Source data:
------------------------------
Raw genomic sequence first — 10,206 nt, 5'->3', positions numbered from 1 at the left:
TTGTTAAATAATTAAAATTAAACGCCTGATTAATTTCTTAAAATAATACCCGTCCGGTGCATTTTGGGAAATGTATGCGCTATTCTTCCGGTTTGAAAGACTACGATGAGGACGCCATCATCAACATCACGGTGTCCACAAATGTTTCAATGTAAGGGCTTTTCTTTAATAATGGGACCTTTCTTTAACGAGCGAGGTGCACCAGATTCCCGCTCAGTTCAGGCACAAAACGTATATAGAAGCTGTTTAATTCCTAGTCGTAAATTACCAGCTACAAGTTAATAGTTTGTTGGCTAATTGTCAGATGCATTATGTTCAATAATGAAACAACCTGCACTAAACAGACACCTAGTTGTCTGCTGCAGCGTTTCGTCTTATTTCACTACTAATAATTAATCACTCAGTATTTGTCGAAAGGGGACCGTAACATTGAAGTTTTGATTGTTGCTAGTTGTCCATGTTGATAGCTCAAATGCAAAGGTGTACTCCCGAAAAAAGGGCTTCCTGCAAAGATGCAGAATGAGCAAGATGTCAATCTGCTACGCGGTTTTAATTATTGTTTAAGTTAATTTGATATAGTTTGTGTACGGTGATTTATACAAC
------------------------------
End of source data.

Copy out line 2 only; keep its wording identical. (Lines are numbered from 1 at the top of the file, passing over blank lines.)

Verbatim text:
TTGTTAAATAATTAAAATTAAACGCCTGATTAATTTCTTAAAATAATACCCGTCCGGTGCATTTTGGGAAATGTATGCGCTATTCTTCCGGTTTGAAAGACTACGATGAGGACGCCATCATCAACATCACGGTGTCCACAAATGTTTCAATGTAAGGGCTTTTCTTTAATAATGGGACCTTTCTTTAACGAGCGAGGTGCACCAGATTCCCGCTCAGTTCAGGCACAAAACGTATATAGAAGCTGTTTAATTCCTAGTCGTAAATTACCAGCTACAAGTTAATAGTTTGTTGGCTAATTGTCAGATGCATTATGTTCAATAATGAAACAACCTGCACTAAACAGACACCTAGTTGTCTGCTGCAGCGTTTCGTCTTATTTCACTACTAATAATTAATCACTCAGTATTTGTCGAAAGGGGACCGTAACATTGAAGTTTTGATTGTTGCTAGTTGTCCATGTTGATAGCTCAAATGCAAAGGTGTACTCCCGAAAAAAGGGCTTCCTGCAAAGATGCAGAATGAGCAAGATGTCAATCTGCTACGCGGTTTTAATTATTGTTTAAGTTAATTTGATATAGTTTGTGTACGGTGATTTATACAAC